(Alfred Bowen Evans.)
1. It is so far true as to assure us that there is a righteous Governor and a just Judge of the world. We cannot apply the rule laid down by Eliphaz. It is a rule to us no longer. We have no right to fix upon any individual or nation upon earth, and to affirm that Almighty God is dealing with the one or the other in a way of retribution, because they may be suffering such and such things. But, notwithstanding this, there is a principle at work in the affairs of men, so far manifest as to show that the world is not left to take its chance, and that the children of men cannot do as they please.
2. It is so far true as it hath respect to the natural constitutions of men. Men cannot transgress the principles of their nature with impunity, nor run counter to the rules of their constitution unharmed. Nature is not to be trifled with. And the retribution that followeth the violation of physical laws is a sure pledge of a retribution that will follow the infringement of moral.
3. It is true so far as to obviate the necessity of our ever taking vengeance into our own hands. God repayeth that we need not. Vengeance is His, that it may not be ours. It has been said, "God avengeth those that do not avenge themselves."
4. It is true so far as to inspire us with a salutary fear for ourselves. There is to be a resurrection of action as well as of agents; of deeds as well as of doers; of works as well as of men. And we know not how soon, as to some of its details, this resurrection may take place. The transgressor is never safe. Whatsoever wrong any man hath done may be required of him at any time.
(Alfred Bowen Evans.)
Homilist.I. HUMAN LIFE IS A SOWING AND A REAPING. All the actions of a man's life are inseparable, united by the law of causation. One grows out of another as plants out of seed. The sowing and the reaping, strange to say, go on at the same time. In reaping what we sowed yesterday, we sow what we shall have to reap tomorrow.
II. LIFE'S REAPING IS DETERMINED BY ITS SOWING. "I have seen, they that plow iniquity," etc. Like begets like everywhere, the same species of seed sown will be reaped in fruit. He that soweth hemlock will not reap wheat, but crops of hemlock. All moral actions are moral seeds deposited in the soul.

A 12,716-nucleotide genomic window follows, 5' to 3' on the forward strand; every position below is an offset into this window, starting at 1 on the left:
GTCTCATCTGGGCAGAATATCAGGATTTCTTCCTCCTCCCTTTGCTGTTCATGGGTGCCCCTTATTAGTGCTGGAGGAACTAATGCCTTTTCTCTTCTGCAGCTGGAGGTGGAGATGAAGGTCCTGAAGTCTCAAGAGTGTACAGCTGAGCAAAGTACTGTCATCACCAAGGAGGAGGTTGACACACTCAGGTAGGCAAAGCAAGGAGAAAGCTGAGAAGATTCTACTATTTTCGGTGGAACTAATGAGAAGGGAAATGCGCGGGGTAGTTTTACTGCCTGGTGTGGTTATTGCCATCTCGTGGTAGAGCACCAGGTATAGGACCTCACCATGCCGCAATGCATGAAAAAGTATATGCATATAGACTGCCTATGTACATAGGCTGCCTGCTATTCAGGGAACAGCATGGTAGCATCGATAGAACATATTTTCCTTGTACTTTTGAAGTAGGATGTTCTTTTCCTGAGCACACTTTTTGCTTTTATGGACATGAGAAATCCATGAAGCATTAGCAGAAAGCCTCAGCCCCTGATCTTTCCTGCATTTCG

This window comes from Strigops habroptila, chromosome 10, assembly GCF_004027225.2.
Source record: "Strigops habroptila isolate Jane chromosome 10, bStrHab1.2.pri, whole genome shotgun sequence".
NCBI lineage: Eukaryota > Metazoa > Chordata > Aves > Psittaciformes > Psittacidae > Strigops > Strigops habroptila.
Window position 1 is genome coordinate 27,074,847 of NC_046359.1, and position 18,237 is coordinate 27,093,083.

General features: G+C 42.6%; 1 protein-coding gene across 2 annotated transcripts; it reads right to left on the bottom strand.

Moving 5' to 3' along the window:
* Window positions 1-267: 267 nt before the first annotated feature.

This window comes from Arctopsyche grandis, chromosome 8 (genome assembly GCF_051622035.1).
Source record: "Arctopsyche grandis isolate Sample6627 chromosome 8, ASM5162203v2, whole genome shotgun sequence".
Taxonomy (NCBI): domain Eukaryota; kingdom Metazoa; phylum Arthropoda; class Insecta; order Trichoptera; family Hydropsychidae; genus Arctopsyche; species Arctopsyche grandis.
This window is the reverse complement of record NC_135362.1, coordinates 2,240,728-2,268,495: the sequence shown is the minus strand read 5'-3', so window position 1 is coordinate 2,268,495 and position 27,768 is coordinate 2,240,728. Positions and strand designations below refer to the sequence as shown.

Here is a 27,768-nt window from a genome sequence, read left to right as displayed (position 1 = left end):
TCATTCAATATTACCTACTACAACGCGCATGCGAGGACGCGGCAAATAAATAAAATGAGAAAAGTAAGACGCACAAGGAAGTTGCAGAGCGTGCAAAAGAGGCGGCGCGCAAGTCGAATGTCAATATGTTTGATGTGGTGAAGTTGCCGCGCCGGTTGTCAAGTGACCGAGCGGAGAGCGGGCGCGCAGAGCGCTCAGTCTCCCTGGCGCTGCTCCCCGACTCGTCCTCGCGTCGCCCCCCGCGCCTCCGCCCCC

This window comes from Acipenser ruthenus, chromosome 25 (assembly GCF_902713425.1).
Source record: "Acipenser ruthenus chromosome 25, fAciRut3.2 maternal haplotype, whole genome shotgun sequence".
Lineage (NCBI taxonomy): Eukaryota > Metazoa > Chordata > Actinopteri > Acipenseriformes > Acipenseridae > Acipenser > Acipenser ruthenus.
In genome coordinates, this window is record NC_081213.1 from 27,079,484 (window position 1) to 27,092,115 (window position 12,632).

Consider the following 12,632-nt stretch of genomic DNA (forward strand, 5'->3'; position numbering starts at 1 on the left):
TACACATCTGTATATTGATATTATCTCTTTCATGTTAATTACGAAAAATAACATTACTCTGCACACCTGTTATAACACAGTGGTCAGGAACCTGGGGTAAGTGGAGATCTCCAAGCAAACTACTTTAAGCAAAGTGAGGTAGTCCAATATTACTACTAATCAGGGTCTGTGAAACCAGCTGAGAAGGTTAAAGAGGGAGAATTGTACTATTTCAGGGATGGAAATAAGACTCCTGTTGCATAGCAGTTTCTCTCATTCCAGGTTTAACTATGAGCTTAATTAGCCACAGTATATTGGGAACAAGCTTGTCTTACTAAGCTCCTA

III. THE REAPING OF THE SINNER IS A TERRIBLE DESTINY. What a destiny this: to be reaping wickedness, to be reaping whirlwinds of agony. From this subject learn —
1. The great solemnity of life. There is nothing trifling. The most volatile sin is a seed that must grow, and must be reaped. Take care!
2. The conscious rectitude of the sinner's doom. What is hell? Reaping the fruit of sinful conduct. The sinner feels this, and his conscience will not allow him to complain of his fate.
3. The necessity for a godly heart. All actions and words proceed from the heart: out of it are the issues of life. Hence the necessity of regeneration.
1. That to be a wicked man is no easy task; he must go to plough for it. It is ploughing, and you know ploughing is laborious, yea, it is hard labour.
2. That there is an art in wickedness. It is ploughing, or, as the word imports, an artificial working. Some are curious and exact in shaping, polishing, and setting off their sin. So to say such a man is an abomination worker, or a lie maker, notes him not only industrious, but crafty, or (as the prophet speaks) "wise to do evil."
3. That wicked men expect benefit in ways of sin, and look to be gainers by being evil-doers. They make iniquity their plough; and a man's plough is so much his profit, that it is grown into a proverb, to call that (whatsoever it is) by which a man makes his living or his profit, his plough. Every man tills in expectation of a crop; who would put his plough into the ground to receive nothing? It is even so with wicked men, when they are stoning, they think themselves thriving, or laying up that in the earth a while, which will grow and increase to a plentiful harvest. What strange fancies have many to be rich, to be great, by ways of wickedness! Thus they plough in hope, but they shall never be partakers of their hope.
4. That every sinful act persisted in shall have a certain sorrowful reward.
5. That the punishment of sin may come long after the committing of sin. The one is the seedtime, and the other a reaping time; there is a great distance of time between sowing and reaping. The seeds of sin may lie many years under the furrows.